WTO ruled US origin labels broke trade regulations

WTO ruled US origin labels broke trade regulations

Canada and Mexico are to ask the World Trade Organization to impose "retaliatory measures" against the US as the row between the countries over American regulations on country-of-origin labels continues.

Three weeks after the WTO ruled US rules on origin labels for meat products broke trade regulations, Canada and Mexico - which had criticised the measures - are lining up around US$3bn in sanctions.

"In light of the WTO’s final decision and due to the fact that this blatantly protectionist measure remains in place, our governments ... are asking the WTO for a special dispute settlement body meeting to request retaliation rights against the United States, to take place on June 17," a joint statement from government ministers in Canada and Mexico read.

"Canada will request authorisation from the WTO to impose over C$3bn (US$2.42bn) in retaliatory measures against the US, while Mexico will seek authorization for over US$653m."

Canadian minister for international trade Ed Fast was one of the four ministers who issued the statement. A spokesperson for Fast said the two countries had yet to finalise which sectors upon which it would like the measures to be placed.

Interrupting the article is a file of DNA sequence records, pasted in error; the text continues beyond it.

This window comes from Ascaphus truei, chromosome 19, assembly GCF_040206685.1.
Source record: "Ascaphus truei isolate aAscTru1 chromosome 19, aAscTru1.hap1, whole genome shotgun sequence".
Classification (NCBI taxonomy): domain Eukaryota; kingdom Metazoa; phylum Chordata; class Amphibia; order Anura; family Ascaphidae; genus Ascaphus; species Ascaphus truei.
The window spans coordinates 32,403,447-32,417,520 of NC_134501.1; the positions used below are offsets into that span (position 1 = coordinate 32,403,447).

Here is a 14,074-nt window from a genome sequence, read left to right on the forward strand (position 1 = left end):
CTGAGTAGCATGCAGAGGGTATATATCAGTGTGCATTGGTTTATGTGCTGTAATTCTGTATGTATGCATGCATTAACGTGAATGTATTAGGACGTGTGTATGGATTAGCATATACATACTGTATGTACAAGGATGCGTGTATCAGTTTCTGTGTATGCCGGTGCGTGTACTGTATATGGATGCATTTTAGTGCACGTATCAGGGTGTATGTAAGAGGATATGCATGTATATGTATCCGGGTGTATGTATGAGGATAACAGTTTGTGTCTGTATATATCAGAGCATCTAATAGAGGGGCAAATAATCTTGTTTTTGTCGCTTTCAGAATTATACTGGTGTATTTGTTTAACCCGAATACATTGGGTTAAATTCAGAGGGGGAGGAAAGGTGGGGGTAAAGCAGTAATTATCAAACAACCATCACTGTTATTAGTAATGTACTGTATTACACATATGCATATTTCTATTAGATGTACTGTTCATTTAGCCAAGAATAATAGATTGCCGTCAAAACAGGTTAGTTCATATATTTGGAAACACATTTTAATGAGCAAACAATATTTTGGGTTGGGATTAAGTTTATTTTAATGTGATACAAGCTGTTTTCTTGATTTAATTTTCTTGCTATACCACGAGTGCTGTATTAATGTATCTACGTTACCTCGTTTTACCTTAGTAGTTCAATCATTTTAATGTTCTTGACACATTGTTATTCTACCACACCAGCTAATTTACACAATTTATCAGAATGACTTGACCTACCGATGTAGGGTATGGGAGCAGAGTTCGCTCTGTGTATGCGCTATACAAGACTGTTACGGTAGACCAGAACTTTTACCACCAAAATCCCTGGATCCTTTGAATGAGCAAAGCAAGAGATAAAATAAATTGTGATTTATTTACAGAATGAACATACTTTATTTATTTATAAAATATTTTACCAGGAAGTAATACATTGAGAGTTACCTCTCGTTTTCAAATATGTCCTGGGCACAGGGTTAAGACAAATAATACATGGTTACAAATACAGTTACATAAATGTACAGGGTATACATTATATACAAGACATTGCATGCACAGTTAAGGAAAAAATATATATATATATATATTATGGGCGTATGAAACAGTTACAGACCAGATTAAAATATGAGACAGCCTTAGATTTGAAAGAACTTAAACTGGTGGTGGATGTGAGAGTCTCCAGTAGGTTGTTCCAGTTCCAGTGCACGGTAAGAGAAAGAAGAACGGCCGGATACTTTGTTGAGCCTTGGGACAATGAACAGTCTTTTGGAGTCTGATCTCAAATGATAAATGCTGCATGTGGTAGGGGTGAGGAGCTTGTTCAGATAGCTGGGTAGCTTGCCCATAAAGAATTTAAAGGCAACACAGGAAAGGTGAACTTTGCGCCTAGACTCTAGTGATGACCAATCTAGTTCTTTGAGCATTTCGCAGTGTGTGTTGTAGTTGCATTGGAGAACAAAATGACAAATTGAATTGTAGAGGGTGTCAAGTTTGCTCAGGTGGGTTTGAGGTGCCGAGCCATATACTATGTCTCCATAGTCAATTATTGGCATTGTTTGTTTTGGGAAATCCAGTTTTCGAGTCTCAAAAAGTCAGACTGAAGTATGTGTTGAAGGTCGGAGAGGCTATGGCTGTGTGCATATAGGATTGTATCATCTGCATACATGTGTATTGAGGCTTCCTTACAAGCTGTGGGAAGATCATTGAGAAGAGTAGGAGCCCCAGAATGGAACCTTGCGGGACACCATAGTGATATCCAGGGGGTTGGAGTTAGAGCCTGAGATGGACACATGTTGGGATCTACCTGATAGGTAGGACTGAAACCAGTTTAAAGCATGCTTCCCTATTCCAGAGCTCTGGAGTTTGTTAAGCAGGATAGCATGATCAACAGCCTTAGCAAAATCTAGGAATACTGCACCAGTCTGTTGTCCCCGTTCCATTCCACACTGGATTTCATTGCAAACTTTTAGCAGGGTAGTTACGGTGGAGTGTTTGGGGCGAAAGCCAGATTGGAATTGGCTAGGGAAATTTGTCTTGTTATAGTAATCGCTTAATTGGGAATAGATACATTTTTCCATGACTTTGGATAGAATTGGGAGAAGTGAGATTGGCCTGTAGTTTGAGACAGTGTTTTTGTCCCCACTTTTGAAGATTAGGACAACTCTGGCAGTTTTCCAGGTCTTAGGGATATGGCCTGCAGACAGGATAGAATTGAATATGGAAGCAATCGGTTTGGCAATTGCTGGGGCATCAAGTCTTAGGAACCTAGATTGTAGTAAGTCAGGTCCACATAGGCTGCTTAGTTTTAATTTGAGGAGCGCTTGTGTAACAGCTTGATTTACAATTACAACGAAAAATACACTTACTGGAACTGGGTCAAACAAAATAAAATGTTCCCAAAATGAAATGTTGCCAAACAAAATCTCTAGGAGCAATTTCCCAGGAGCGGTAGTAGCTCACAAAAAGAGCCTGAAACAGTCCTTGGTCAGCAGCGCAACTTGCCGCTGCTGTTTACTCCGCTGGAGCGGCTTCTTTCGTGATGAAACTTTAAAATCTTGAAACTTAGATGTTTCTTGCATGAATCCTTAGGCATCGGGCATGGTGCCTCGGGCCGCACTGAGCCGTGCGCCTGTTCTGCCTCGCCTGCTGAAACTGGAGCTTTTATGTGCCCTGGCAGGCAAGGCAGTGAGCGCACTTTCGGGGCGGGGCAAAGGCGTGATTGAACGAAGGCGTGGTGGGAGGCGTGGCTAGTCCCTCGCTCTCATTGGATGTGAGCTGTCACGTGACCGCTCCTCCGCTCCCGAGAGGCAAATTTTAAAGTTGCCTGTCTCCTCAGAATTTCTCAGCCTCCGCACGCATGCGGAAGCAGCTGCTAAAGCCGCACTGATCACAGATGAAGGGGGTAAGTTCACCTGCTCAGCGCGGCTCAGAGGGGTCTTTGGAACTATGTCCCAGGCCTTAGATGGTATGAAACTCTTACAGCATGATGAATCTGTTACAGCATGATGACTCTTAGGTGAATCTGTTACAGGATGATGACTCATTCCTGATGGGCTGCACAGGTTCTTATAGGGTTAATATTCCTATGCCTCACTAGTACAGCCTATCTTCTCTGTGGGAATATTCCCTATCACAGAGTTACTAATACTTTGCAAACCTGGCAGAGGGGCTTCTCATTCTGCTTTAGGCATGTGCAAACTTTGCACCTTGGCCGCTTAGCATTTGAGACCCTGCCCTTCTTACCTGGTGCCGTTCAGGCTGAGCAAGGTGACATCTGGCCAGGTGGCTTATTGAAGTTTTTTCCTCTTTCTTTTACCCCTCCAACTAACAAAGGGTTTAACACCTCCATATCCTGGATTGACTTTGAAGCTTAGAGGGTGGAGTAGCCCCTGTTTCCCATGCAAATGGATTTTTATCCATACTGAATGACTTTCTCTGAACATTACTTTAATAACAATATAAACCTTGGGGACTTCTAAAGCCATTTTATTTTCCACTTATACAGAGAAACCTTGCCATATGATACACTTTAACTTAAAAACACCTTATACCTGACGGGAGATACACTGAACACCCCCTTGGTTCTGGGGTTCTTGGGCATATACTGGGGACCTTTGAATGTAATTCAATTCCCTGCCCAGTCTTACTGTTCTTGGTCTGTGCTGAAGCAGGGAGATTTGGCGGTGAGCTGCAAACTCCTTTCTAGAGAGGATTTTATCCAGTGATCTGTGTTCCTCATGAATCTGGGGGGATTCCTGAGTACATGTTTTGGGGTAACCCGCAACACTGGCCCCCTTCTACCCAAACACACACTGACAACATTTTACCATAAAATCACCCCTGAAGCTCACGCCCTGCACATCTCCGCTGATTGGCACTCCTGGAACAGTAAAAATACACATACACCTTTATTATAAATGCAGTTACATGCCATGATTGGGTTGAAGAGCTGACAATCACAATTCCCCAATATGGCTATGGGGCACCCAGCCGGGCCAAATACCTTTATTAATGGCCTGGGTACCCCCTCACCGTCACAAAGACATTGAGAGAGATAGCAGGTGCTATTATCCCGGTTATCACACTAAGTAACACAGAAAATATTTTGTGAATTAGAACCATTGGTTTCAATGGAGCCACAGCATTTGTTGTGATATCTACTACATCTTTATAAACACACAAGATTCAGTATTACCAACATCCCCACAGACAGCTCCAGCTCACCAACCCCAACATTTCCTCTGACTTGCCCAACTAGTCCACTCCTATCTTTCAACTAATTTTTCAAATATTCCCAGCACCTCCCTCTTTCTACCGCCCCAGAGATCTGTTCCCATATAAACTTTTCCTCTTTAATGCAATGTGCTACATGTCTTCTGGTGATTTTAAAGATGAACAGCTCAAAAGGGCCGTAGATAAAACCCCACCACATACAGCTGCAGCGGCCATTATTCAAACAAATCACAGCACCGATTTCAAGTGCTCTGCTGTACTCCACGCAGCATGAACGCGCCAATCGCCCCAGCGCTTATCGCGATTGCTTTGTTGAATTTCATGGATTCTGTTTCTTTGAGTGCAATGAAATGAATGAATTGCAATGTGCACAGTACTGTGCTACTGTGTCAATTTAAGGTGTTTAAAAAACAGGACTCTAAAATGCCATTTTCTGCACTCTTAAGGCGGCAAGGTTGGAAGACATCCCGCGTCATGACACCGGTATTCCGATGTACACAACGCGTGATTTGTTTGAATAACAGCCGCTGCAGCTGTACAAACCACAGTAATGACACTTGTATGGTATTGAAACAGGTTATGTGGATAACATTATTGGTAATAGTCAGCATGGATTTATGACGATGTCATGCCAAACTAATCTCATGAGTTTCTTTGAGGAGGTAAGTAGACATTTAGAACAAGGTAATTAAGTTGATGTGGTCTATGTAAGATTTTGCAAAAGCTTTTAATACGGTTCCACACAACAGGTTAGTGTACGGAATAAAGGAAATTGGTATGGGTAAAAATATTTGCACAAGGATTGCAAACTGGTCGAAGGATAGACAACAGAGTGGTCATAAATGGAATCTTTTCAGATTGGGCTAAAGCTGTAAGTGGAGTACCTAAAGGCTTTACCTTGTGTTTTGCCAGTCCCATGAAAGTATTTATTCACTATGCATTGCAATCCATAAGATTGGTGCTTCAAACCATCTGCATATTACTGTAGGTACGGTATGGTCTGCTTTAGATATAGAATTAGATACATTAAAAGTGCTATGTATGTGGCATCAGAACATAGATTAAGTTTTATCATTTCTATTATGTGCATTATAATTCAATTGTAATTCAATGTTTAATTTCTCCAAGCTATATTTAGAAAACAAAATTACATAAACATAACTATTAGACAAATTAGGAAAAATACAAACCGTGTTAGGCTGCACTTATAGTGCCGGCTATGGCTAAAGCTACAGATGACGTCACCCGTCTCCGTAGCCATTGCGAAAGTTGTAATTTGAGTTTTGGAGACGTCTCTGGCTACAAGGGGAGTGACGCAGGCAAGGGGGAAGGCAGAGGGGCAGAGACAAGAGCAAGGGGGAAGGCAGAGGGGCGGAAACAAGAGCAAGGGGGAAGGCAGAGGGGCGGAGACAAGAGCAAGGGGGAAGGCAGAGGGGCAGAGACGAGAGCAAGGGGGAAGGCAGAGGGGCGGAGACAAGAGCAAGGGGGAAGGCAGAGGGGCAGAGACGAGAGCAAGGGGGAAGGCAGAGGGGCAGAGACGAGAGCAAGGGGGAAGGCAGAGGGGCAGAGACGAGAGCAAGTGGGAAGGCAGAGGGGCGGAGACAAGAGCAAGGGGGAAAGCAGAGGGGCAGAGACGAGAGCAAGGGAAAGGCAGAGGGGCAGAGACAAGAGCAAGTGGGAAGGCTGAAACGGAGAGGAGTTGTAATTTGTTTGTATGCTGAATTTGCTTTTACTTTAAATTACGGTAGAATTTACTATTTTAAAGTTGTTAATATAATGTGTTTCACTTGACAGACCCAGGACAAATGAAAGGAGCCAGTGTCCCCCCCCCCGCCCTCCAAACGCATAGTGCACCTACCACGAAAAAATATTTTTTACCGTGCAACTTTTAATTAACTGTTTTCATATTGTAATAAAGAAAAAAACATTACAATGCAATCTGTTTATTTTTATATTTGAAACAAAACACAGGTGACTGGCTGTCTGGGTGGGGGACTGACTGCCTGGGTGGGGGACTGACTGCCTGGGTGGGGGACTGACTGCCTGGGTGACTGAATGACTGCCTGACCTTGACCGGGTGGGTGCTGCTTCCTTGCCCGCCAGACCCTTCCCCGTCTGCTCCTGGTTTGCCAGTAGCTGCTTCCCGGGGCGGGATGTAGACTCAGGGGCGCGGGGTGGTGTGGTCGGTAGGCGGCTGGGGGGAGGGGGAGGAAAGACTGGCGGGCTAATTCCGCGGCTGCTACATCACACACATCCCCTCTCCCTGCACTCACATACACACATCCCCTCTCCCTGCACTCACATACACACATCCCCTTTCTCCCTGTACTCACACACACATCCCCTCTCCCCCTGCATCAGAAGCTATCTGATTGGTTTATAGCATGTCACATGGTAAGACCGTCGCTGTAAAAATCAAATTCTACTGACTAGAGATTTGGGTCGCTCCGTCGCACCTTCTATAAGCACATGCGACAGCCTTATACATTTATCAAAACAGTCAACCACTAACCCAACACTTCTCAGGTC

"We've yet to determine what the final retaliatory tariffs will look like. We're focused on getting authorisation on our dollar amount first, and then we'll determine how to implement our retaliation."

In response, a spokesperson for the Office of the US Trade Representative said Washington would "object to these requests at the appropriate time, referring the matter to WTO arbitration".

He added: "It is notable that neither Canada nor Mexico provided any justification for the numbers they asserted. We would also note that the annual values appear to be substantially inflated."